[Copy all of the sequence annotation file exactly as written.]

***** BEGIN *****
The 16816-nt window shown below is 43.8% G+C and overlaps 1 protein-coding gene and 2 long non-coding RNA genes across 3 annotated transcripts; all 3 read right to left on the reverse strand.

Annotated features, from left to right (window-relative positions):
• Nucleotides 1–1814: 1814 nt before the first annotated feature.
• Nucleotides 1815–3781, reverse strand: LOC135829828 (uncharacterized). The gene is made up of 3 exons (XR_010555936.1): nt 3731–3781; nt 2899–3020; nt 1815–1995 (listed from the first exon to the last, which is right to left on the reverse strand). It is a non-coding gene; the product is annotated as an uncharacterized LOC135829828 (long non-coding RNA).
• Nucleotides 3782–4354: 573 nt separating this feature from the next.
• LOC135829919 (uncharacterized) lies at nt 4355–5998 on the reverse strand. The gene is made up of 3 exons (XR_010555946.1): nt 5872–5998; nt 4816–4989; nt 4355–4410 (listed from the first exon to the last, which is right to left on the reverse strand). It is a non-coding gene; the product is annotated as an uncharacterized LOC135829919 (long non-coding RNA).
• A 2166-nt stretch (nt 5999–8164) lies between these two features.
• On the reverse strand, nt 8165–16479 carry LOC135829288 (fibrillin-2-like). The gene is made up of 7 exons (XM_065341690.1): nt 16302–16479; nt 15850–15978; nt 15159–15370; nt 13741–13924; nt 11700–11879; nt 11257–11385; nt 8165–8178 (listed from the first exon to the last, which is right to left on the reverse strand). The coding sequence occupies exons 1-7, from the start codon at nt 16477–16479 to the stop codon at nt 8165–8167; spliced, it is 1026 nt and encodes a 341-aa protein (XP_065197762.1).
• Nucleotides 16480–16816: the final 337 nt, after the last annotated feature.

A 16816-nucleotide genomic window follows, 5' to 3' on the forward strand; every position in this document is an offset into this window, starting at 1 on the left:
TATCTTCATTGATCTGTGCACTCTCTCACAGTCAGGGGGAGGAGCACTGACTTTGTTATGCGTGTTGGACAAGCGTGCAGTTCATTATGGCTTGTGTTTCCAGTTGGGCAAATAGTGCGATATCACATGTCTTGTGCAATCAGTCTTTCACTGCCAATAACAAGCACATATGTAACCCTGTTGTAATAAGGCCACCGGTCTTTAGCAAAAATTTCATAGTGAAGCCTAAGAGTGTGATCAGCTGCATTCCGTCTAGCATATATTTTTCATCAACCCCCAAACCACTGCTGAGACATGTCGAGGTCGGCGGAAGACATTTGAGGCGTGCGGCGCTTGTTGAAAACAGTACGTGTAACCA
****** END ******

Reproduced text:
The 16816-nt window shown below is 43.8% G+C and overlaps 1 protein-coding gene and 2 long non-coding RNA genes across 3 annotated transcripts; all 3 read right to left on the reverse strand.

Annotated features, from left to right (window-relative positions):
• Nucleotides 1–1814: 1814 nt before the first annotated feature.
• Nucleotides 1815–3781, reverse strand: LOC135829828 (uncharacterized). The gene is made up of 3 exons (XR_010555936.1): nt 3731–3781; nt 2899–3020; nt 1815–1995 (listed from the first exon to the last, which is right to left on the reverse strand). It is a non-coding gene; the product is annotated as an uncharacterized LOC135829828 (long non-coding RNA).
• Nucleotides 3782–4354: 573 nt separating this feature from the next.
• LOC135829919 (uncharacterized) lies at nt 4355–5998 on the reverse strand. The gene is made up of 3 exons (XR_010555946.1): nt 5872–5998; nt 4816–4989; nt 4355–4410 (listed from the first exon to the last, which is right to left on the reverse strand). It is a non-coding gene; the product is annotated as an uncharacterized LOC135829919 (long non-coding RNA).
• A 2166-nt stretch (nt 5999–8164) lies between these two features.
• On the reverse strand, nt 8165–16479 carry LOC135829288 (fibrillin-2-like). The gene is made up of 7 exons (XM_065341690.1): nt 16302–16479; nt 15850–15978; nt 15159–15370; nt 13741–13924; nt 11700–11879; nt 11257–11385; nt 8165–8178 (listed from the first exon to the last, which is right to left on the reverse strand). The coding sequence occupies exons 1-7, from the start codon at nt 16477–16479 to the stop codon at nt 8165–8167; spliced, it is 1026 nt and encodes a 341-aa protein (XP_065197762.1).
• Nucleotides 16480–16816: the final 337 nt, after the last annotated feature.

A 16816-nucleotide genomic window follows, 5' to 3' on the forward strand; every position in this document is an offset into this window, starting at 1 on the left:
TATCTTCATTGATCTGTGCACTCTCTCACAGTCAGGGGGAGGAGCACTGACTTTGTTATGCGTGTTGGACAAGCGTGCAGTTCATTATGGCTTGTGTTTCCAGTTGGGCAAATAGTGCGATATCACATGTCTTGTGCAATCAGTCTTTCACTGCCAATAACAAGCACATATGTAACCCTGTTGTAATAAGGCCACCGGTCTTTAGCAAAAATTTCATAGTGAAGCCTAAGAGTGTGATCAGCTGCATTCCGTCTAGCATATATTTTTCATCAACCCCCAAACCACTGCTGAGACATGTCGAGGTCGGCGGAAGACATTTGAGGCGTGCGGCGCTTGTTGAAAACAGTACGTGTAACCA